In Dissent

On April 22, a Media Rating Council (MRC) out-of-home (OOH) media measurement working group – of which I am a member in dissent – approved a final version of Phase 1 of the council’s “OOH Measurement Standards - Exclusive of Audience” with some additional inadequate changes.  

“Exclusive of audience?” In 2024? You read that correctly. Bizarre, right?

Developed over the past five years, first, it is unequivocally not a standard. It has had an extremely stormy passage from the working group, which is comprised of OOH advertising and media research “experts, from whom the MRC requests confidentiality.  It was released late Friday.  

Media research experts advised that this MRC standard turns the medium’s metrics upside down and inside out and takes OOH measurement back more than 20 years, because it fails to embrace the recognized “Global Audience Measurement Guidelines” established by the World Out-of-Home Organization (WOO), 2022.



Geopath, and its soon-to-be former President Dylan Mabin, was part of the international group that developed the WOO’s guidelines, which were based on ESOMAR’s (European Society for Opinion and Marketing Research) 2009 “Global Guidelines for OOH Audience Measurement." I was a member of that group.

This MRC standard essentially takes OOH back to the days of using distribution/circulation and very basic opportunity-to-see, OTS, data for planning and buying the medium, using definitions and derivations that are ill-defined, confused, contradictory and inconsistent.  

It also ignores OOH’s globally-accepted currency: visibility adjusted contacts (VAC) or eyes-on based on real audience measurement, which is planned to be part of the MRC’s Phase 2.  To be delivered in another five years?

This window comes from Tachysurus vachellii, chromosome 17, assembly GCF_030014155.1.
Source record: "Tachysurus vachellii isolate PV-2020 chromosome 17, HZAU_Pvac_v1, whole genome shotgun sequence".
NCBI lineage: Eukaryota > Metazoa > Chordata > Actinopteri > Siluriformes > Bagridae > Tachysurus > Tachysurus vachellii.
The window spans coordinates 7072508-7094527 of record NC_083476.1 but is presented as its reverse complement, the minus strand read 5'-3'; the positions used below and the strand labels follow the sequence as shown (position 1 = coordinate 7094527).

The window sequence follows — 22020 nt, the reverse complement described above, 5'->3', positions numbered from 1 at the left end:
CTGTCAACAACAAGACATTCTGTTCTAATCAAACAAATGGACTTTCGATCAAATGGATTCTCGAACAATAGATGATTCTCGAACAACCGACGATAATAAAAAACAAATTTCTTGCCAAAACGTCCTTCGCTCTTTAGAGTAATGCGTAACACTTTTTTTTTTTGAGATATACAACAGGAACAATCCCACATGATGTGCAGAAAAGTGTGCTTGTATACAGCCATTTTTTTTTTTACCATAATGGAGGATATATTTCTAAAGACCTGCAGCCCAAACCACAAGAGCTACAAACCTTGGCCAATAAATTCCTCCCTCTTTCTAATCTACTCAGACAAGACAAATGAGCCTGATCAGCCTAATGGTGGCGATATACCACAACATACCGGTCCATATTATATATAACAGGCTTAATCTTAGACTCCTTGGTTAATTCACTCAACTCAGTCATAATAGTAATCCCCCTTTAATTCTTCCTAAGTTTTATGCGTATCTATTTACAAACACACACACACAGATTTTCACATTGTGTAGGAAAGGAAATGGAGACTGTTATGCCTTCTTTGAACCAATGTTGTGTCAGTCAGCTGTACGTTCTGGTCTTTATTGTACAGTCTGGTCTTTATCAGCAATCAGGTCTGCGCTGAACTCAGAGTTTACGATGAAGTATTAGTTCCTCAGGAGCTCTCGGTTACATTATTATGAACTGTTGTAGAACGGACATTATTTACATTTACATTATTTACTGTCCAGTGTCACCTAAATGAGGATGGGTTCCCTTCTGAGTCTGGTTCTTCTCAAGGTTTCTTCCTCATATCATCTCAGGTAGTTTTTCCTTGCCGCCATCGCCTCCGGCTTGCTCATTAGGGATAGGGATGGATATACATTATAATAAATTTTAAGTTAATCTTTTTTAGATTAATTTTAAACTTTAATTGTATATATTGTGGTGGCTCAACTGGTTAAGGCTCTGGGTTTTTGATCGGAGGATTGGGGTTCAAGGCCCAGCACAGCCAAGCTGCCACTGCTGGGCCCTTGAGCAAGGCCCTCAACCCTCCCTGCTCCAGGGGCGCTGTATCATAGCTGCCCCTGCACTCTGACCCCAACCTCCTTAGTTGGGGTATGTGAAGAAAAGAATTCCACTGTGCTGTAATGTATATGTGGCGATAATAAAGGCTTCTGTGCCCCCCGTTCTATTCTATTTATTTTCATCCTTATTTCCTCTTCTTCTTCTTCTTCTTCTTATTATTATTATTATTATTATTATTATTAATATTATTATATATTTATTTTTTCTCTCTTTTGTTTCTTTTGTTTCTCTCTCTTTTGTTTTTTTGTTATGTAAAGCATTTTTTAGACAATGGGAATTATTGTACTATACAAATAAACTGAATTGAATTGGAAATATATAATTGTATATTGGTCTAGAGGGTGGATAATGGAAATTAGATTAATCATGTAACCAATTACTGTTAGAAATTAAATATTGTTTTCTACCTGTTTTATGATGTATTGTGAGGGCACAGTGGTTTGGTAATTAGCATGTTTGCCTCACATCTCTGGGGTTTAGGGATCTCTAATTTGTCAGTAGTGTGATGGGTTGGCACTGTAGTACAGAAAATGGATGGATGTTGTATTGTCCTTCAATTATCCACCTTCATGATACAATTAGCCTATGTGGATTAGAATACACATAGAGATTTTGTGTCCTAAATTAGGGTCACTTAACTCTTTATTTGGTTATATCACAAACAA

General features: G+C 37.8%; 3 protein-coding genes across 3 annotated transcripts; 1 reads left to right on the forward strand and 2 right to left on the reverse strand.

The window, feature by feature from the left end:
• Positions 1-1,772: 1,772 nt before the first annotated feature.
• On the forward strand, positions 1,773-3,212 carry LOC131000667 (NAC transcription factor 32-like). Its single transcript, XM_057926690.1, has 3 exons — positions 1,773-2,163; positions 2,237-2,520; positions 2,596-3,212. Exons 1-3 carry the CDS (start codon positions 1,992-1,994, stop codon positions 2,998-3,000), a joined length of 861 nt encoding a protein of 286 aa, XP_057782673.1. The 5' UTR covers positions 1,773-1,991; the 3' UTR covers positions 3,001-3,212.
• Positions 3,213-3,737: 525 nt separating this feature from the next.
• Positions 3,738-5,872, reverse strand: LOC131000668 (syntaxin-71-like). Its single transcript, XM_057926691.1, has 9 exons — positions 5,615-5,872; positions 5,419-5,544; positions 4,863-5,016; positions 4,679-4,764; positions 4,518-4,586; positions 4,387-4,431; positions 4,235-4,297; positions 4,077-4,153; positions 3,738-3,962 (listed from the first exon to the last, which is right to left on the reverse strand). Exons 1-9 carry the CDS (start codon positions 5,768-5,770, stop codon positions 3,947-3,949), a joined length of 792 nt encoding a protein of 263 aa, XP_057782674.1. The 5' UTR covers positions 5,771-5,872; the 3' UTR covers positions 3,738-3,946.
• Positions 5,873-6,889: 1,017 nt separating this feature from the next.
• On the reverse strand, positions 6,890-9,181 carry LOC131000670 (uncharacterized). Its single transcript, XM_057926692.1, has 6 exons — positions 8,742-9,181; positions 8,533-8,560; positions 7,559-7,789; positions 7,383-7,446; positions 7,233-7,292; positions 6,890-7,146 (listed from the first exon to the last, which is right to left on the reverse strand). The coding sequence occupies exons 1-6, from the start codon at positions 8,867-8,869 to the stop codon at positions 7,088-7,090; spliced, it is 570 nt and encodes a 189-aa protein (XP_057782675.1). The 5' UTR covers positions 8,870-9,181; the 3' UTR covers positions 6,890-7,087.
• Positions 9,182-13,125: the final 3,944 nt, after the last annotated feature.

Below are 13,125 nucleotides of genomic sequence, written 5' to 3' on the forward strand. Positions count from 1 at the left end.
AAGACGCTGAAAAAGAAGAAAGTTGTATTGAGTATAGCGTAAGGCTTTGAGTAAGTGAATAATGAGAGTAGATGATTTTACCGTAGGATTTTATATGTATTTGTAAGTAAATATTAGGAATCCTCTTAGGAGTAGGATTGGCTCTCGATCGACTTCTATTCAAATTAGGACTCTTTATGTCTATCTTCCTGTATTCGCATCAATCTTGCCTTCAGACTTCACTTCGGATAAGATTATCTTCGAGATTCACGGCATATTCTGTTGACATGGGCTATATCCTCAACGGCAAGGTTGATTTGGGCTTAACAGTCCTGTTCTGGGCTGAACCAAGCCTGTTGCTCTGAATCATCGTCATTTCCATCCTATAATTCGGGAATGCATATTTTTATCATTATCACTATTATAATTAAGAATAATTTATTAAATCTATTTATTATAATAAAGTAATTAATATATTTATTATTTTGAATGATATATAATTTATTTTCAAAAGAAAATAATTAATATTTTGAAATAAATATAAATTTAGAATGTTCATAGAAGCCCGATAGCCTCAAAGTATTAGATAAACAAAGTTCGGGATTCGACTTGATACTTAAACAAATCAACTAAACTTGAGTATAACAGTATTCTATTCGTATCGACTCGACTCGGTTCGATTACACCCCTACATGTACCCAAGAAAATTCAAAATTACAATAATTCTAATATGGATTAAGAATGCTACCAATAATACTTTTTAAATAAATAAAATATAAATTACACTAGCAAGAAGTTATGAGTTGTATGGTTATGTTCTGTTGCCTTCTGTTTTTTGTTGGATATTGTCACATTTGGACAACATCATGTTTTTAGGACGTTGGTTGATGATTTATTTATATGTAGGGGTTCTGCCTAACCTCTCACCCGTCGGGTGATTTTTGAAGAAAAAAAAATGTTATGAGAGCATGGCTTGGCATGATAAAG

Consequently, this MRC document is considered not only flawed, but out-of-step with measurement and metrics for other media including TV, Cinema, Print, audio, etc.  

As such, any accreditations earned based on these standards would be specious, i.e., B.S.

Full disclosure: my company, Olympic Media Consultancy, requested to be explicitly recognized in the document under the heading, “In Dissent.”

This entire MRC process points to the prospect of multiple OOH currencies – possibly on either viewable impressions (no OTS), or opportunity-to-see, or even likelihood-to-see – but all “exclusive of audience."  Is this undercurrent aimed at replicating the U.S. TV/video JIC’s (so called) push to certify multiple currencies and the chaos and confusion it has created? 

Is this move by the MRC due to its ignorance, notably regarding OOH media research, or is it part of another palace coup by the Out-of-home Advertising Association of America (OAAA).

After five years, why the shameful rush to approve this latest bizarre version of the MRC OOH standard?

One: The OAAA annual conference opens today, and it provides a unique opportunity to conveniently fast-track a flawed, brutally confusing, inconsistent and misguided measurement standard for the OOH industry.  

Two: Larger numbers will drive out smaller numbers (eyes-on) for the sellers despite the significantly higher value of eyes-on metrics and their critical value to media buyers and advertisers.  

OOH has led the media industry with its eyes-on metric, a prerequisite (pre-processing requirement) for attention, for more than 20 years. The medium’s measurement and metrics leadership were lauded by none other than Lumen Research CEO Mike Follett.